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September 20, 2002

30 Millionth viewer sets record for "Story of a Patriot"

The world’s longest running motion picture reached another milestone today when the 30 millionth person experienced the film, “Williamsburg: The Story of a Patriot,” the classic cinematic story of the American Revolution.

To mark the milestone, the historic viewer received a complimentary lodging and meals package at Colonial Williamsburg’s flagship hotel, the Williamsburg Inn, and other gifts. Colin G. Campbell, president and chairman of the Colonial Williamsburg Foundation, made the presentation to Don and Linda Carpenter from Wisconsin Rapids, Wis., at the Colonial Williamsburg Visitor Center, which houses the Patriot Theaters where the film has played daily since 1957 – 16,609 consecutive days to an average daily audience of 1,807.

“For nearly half a century, ‘The Story of a Patriot’ has inspired millions of visitors from around the world with the story of our nation’s founding and provided telling insights into how we became Americans,” Campbell said. “It will continue to inform and inspire our citizens for generations to come.”

The 36-minute film, directed by Academy Award winner George Seaton, was produced by Paramount Pictures for the Colonial Williamsburg Foundation to illustrate the ideas and the ideals that gave birth to the American Revolution and that came to life in 18th-century Williamsburg, then capital of Great Britain’s largest, richest and most powerful colony in North America. Through the eyes of colonial Virginia planter John Fry, the first leading role for actor Jack Lord who later starred in the long-running television series, “Hawaii Five-O,” the audience meets George Washington, Patrick Henry, Thomas Jefferson and other patriots who conceived the “idea of America.”

“Williamsburg: The Story of a Patriot” is about the history of revolutionary America, but the motion picture itself now is a piece of history. The film originally was shot in VistaVision–a unique large format system which maximized visual and sonic impact and became known as Motion Picture High Fidelity. The pioneering movie technology included Todd-AO six-channel stereo in one of the first uses of “surround sound.” The twin Patriot Theaters are the only cinematic environments ever created for the exhibition of a VistaVision motion picture – a film, in turn, produced for use in those theaters alone.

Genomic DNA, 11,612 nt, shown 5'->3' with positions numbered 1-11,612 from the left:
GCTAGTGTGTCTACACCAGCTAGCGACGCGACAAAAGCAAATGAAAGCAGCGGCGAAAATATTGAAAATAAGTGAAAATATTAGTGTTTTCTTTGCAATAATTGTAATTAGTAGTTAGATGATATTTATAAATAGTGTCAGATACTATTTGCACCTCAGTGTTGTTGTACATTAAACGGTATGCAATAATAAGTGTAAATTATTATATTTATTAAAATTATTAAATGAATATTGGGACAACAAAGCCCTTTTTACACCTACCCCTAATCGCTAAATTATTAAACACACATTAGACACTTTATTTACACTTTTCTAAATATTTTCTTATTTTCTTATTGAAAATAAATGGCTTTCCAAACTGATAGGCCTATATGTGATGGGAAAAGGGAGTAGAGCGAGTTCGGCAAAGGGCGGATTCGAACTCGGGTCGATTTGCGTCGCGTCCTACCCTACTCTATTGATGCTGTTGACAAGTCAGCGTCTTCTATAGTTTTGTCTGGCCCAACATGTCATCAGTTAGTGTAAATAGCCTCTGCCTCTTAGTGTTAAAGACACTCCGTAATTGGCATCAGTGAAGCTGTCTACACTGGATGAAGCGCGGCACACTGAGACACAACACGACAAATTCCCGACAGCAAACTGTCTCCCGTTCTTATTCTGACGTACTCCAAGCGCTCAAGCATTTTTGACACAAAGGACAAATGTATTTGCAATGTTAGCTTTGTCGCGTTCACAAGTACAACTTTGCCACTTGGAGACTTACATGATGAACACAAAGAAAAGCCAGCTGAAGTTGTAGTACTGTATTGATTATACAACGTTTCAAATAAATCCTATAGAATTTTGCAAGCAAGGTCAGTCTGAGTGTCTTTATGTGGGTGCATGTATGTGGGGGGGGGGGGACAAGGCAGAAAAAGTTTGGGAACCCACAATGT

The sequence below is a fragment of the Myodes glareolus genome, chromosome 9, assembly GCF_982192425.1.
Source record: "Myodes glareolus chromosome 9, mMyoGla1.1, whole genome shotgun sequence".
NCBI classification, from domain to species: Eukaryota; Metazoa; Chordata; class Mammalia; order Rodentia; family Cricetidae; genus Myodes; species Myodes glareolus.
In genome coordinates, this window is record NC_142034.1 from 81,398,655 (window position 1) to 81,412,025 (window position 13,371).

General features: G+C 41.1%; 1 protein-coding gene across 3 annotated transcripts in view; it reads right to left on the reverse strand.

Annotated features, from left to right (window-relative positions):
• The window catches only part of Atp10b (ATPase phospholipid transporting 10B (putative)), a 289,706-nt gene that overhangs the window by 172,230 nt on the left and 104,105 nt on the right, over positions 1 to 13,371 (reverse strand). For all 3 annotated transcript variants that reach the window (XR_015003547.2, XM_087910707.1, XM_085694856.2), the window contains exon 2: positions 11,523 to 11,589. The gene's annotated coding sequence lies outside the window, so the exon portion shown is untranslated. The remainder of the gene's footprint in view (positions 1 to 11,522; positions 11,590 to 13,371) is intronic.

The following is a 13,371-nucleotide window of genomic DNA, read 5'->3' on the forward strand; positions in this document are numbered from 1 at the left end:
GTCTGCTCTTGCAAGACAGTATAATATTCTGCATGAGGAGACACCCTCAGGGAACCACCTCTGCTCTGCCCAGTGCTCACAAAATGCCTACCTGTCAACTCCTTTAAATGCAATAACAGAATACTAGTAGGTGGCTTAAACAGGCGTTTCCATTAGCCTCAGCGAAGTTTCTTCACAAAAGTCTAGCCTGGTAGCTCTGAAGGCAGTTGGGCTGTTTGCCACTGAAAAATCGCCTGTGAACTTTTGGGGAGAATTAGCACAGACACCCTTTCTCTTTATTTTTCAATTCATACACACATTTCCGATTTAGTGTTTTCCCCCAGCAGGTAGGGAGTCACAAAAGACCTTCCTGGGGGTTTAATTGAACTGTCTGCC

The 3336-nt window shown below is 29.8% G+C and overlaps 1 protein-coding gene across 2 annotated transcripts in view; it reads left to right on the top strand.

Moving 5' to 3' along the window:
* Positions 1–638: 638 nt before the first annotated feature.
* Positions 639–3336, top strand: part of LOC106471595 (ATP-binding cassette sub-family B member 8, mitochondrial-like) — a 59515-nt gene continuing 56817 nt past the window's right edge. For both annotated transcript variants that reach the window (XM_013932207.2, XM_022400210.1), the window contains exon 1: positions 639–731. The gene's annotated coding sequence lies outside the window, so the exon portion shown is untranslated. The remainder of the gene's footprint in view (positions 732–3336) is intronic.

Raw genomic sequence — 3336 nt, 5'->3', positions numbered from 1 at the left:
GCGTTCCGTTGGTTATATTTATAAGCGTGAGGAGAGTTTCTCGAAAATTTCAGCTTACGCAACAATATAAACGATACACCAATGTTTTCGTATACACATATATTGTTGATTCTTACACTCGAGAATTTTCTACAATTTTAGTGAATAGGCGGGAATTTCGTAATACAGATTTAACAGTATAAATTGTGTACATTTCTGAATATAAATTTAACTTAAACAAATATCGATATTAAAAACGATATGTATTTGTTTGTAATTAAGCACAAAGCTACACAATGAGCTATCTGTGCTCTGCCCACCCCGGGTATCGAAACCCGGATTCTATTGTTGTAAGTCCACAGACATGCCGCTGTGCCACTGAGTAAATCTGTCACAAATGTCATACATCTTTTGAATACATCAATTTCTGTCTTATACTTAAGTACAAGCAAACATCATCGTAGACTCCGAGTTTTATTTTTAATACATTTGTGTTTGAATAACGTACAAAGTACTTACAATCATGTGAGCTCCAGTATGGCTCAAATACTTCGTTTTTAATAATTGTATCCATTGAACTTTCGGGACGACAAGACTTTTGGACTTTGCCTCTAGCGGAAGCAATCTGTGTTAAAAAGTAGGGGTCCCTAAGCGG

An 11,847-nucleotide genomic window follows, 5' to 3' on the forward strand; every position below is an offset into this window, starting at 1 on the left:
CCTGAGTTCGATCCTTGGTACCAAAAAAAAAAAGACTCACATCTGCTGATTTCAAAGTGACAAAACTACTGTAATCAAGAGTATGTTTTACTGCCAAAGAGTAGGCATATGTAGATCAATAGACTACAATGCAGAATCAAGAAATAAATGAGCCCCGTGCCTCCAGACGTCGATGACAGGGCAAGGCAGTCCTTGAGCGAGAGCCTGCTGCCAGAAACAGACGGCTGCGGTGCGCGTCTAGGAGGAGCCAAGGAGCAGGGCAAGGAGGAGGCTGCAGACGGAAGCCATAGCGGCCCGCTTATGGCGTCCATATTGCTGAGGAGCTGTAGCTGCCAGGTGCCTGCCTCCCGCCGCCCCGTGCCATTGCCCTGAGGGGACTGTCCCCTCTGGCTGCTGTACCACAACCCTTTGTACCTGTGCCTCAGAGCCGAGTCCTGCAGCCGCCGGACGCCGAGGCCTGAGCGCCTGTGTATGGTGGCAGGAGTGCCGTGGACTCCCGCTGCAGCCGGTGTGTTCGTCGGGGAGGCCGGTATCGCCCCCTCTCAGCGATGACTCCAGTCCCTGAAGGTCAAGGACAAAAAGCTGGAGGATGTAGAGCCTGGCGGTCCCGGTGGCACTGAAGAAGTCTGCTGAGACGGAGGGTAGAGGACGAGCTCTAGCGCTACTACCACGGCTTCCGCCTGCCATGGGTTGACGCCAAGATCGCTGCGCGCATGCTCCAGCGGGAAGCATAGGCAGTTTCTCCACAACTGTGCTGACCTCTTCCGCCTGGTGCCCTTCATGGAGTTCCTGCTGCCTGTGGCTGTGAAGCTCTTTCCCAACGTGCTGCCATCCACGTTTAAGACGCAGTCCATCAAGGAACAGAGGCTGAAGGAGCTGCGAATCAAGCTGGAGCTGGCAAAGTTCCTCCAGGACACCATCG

The 45-year run of “The Story of a Patriot” is evidence of its enduring value to generations of Americans. Returning visitors to Colonial Williamsburg frequently make seeing “The Story of a Patriot” their first stop in this city-sized living history museum.
The original film currently is undergoing digital restoration. Robert Harris of The Film Preserve, Ltd., a New York company specializing in the restoration of classic films, is supervising the work in concert with Eastman Kodak’s CineSite digital facility, Pacific Title/Mirage and Todd-AO. Harris successfully has restored several classic films, including “Lawrence of Arabia,” “Spartacus,” “My Fair Lady,” “Vertigo” and “Rear Window.”

The restoration of “The Story of a Patriot” is being funded in part through the generosity of enthusiasts of the film and friends of Colonial Williamsburg.

Significant commitments to the film’s restoration have come from Royce and Kathryn Baker of Rancho Santa Fe, Calif., John and Marcia Donnell Jr. of Atlanta, Ed and Letitia Joullian of Oklahoma City, Bill and Gretchen Kimball of Belvedere, Calif., Ed and Dollie Lynch of Vancouver, Wash., George and Abby O’Neill of Oyster Bay, N.Y., Dick and Lois Vieser of Keene, N.H., and Bob and Marion Wilson of Rancho Santa Fe, Calif. “The fact that this group comes from across the country is an important statement of the film’s significance, and Colonial Williamsburg’s far-reaching impact,” Campbell said.

Editor’s Note: Visuals available upon request.

Title: Williamsburg – The Story of a Patriot

  • Length: 36 minutes
  • Produced by Paramount Pictures for the Colonial Williamsburg Foundation
  • Longest running film in motion picture history – 45 years
  • Special premiere for the Williamsburg community March 31, 1957.
  • Shown for visitors continually since April 1, 1957.
  • Seen by 30 million in Colonial Williamsburg’s Patriot Theaters
  • Starring Jack Lord (Hawaii Five-O) in his first lead role

    Director: Academy Award Winner George Seaton
  • Writer and Director – Miracle on 34th Street
  • Writer and Director – Airport
  • Williamsburg – Story of a Patriot is considered Seaton’s “most important” film

    Writer: Emmett Lavery
  • Court Martial of Billy Mitchell
  • The Magnificent Yankee

    Music: Bernard Herrmann
  • Psycho
  • Citizen Kane
  • Cape Fear
  • Taxi Driver

    Cinematographer: Haskell Boggs
  • Bonanza
  • Little House on the Prairie
  • High Chaparral

    For an archival photo of Williamsburg – The Story of a Patriot, please contact Linda McElroy at (757) 220-7287.

    Media Contact:
    Jim Bradley
    (757) 220-7281

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